Crossrail is Europe's largest infrastructure project. Stretching from Reading and Heathrow in the west, across to Shenfield and Abbey Wood in the east, the new railway will cover over 100km of track including 21km of new twin-bore rail tunnels and ten new stations.
Crossrail and its partners are already pioneering the use of Augmented Reality (AR) and the production of 3D Building Information Modelling (BIM) models is a handover requirement from each of their construction contracts, to support visualisation of project delivery. This means that Crossrail already has access to rich environments to support AR or Virtual Reality (VR) applications.
Now that tunnelling is complete and Crossrail has commenced the Mechanical, Electrical, Public Health and Architectural installation phase, there will be significant works underway in confined spaces, making effective people and materials management critical to maintaining schedule. Process efficiency and personnel safety will be paramount and a key objective in the coming years will be to maintain safety and quality.
The next phase will use BIM models in testing to verify that the delivered assets meet the design specifications, and that system interfaces (e.g. tunnels, stations, signalling) are considered, and integrated to deliver an operational railway.
In the subsequent handover phase it will be crucial for the operator to ensure that the assets being accepted are maintainable, and will operate reliably, safely and to performance requirements. Assets include Heating, Air Conditioning, Ventilation, tracks, signalling, lighting, escalators, stations, platforms, etc.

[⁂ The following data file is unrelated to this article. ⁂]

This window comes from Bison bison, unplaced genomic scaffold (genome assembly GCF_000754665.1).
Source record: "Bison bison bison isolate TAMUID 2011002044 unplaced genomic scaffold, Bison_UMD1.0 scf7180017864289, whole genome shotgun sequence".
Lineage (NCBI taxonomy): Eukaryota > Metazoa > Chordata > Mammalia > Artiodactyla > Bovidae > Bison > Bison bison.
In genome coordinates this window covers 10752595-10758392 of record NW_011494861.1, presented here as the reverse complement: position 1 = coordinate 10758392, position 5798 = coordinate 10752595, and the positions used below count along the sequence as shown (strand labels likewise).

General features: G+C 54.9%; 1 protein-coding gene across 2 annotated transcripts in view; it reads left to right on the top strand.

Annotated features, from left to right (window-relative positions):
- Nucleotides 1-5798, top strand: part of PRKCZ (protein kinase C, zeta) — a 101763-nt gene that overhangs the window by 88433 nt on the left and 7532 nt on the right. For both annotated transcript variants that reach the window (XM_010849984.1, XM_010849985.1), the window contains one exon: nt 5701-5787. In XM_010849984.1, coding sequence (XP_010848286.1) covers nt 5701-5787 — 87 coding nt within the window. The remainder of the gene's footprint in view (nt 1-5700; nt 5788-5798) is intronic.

In this context successful applicants might consider how:
● AR could be used for daily site briefings, safety briefings, and to show progress against plan.
● AR / VR could be used to plan testing, allowing visualisation of the systems and assets, as they are integrated to operational level.
● AR / VR might be used to improve visualisation of intended operating parameters, and comparison with actual asset operation.
● AR / VR could be used by the operator to potentially assure their own readiness through training staff
● AR/VR could be used to plan maintenance activities, giving consideration to safety of the working space, and complexity of maintenance activity
Successful applicants should also consider how their solution could be commercialised for other engineering and construction projects.
This £35k challenge is to develop an application that can consume the available data, to support at least one of the elements described above. Crossrail will provide an opportunity to access its 3D BIM models, and demonstrate feasibility of the successful solution, which could then be commercialised.